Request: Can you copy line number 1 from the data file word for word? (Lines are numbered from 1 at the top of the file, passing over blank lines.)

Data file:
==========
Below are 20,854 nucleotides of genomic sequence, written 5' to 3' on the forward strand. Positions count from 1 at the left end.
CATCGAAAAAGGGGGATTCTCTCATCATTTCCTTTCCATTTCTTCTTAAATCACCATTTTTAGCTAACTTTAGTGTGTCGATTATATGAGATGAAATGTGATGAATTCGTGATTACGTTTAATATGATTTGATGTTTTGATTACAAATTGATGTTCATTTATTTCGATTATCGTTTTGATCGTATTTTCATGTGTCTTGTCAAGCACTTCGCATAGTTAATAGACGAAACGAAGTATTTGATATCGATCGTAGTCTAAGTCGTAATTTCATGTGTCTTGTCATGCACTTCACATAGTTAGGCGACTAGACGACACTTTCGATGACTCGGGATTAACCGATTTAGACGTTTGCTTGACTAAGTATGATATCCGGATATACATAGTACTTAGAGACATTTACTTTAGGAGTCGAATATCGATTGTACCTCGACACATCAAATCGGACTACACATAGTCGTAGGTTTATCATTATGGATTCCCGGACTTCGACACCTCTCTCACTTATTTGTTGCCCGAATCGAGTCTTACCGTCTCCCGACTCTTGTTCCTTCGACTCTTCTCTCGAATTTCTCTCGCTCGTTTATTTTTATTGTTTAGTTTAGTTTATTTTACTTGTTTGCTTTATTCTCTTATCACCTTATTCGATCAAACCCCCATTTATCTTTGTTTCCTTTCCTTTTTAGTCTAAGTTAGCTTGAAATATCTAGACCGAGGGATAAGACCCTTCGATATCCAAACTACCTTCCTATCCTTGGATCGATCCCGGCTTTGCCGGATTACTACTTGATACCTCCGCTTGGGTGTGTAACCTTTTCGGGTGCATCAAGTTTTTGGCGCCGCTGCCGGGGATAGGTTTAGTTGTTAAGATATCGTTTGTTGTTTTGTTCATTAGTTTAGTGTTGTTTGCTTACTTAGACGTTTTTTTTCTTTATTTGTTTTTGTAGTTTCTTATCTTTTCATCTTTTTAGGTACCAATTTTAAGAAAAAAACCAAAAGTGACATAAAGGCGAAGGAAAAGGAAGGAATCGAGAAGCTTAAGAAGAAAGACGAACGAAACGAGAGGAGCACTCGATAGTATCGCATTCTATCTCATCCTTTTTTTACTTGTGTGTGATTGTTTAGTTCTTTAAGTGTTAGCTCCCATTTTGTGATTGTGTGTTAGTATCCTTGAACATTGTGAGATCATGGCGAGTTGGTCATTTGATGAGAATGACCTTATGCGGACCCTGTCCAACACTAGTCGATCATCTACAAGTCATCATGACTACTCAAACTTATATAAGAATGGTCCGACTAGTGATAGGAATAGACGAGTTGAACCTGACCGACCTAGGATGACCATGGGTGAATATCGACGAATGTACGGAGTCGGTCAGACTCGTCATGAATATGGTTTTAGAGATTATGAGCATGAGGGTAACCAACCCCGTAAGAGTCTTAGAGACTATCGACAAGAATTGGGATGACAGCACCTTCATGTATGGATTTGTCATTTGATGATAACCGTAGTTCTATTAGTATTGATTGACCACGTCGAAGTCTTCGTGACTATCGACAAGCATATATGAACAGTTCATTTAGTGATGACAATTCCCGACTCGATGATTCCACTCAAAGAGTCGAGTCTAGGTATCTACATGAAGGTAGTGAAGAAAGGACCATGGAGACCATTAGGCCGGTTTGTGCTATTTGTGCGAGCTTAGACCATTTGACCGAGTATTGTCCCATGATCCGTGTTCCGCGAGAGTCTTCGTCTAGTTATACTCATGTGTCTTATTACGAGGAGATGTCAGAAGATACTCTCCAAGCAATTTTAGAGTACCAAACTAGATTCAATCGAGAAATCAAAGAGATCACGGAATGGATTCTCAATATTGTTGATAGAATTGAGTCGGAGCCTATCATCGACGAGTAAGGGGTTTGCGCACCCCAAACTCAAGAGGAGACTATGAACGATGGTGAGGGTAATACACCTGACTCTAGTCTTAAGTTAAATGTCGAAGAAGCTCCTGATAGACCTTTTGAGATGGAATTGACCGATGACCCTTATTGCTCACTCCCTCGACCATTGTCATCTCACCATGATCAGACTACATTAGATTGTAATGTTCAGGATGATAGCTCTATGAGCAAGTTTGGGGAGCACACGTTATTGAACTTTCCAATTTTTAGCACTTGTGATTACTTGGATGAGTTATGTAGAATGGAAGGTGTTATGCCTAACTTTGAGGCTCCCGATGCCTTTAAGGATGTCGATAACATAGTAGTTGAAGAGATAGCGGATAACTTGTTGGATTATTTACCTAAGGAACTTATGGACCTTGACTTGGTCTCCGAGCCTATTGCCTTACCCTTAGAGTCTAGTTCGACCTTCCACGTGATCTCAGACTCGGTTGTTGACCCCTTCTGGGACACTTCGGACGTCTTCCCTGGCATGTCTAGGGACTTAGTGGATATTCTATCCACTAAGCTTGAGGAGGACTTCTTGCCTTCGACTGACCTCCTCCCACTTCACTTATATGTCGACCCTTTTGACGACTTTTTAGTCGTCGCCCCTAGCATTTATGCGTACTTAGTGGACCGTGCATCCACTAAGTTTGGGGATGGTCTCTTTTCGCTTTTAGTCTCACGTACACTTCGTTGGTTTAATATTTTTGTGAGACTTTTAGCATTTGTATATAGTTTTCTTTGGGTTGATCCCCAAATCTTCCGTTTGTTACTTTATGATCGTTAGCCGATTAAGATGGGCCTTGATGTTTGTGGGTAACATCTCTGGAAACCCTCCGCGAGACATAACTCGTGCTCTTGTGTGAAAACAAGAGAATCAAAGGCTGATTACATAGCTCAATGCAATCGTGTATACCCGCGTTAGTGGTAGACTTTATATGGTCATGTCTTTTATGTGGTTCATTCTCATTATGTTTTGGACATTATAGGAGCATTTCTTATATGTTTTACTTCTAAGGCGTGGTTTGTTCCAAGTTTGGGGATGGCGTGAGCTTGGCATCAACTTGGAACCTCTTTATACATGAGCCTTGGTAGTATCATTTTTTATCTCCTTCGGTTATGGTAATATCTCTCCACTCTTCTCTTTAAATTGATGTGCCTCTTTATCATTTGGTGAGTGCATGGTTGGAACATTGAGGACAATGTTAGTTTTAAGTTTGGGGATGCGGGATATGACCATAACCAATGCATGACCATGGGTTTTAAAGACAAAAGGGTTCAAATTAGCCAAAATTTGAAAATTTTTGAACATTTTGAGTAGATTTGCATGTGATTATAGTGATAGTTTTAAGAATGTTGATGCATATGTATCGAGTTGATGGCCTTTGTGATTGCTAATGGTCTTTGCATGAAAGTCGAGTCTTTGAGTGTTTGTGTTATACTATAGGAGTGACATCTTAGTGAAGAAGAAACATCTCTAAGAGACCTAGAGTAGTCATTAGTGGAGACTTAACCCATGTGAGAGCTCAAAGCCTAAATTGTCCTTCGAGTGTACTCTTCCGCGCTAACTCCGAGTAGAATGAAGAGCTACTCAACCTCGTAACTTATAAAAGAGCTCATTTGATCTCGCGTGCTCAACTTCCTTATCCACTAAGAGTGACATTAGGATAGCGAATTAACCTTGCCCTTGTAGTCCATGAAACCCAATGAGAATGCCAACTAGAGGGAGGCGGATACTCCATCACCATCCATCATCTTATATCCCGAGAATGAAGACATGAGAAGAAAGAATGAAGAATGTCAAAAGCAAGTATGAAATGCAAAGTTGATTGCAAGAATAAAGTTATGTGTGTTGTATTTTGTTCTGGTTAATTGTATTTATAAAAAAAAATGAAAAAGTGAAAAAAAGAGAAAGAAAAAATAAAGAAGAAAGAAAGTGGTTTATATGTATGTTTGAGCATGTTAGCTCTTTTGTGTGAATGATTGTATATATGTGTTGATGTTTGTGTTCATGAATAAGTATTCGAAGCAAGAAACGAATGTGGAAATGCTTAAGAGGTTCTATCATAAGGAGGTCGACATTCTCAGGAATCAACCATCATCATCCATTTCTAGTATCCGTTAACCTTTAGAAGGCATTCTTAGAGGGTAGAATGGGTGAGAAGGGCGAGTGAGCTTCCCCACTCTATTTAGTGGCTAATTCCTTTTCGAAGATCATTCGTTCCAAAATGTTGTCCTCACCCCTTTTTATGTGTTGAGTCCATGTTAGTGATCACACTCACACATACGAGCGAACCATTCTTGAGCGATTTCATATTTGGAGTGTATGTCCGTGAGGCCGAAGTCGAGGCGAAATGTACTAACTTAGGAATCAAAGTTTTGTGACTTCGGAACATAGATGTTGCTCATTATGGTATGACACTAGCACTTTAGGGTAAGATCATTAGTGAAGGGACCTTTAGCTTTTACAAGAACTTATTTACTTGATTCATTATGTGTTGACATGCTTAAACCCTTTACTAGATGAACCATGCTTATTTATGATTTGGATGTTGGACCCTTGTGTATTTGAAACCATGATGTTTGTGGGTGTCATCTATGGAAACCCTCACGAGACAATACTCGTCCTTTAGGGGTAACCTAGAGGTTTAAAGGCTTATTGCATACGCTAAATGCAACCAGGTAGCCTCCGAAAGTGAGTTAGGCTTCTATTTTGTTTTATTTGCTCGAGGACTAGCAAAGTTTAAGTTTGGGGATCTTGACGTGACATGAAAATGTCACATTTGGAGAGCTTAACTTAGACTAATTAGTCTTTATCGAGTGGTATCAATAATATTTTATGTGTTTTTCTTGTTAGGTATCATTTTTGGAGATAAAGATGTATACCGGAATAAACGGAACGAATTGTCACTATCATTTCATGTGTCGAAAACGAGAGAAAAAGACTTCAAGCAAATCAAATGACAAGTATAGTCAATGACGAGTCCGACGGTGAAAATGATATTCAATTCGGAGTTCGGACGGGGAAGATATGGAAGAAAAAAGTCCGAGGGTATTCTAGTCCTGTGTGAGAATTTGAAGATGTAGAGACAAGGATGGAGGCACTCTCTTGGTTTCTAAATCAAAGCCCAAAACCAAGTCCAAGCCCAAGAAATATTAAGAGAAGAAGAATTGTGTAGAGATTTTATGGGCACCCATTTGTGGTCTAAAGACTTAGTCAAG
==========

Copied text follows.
Below are 20,854 nucleotides of genomic sequence, written 5' to 3' on the forward strand. Positions count from 1 at the left end.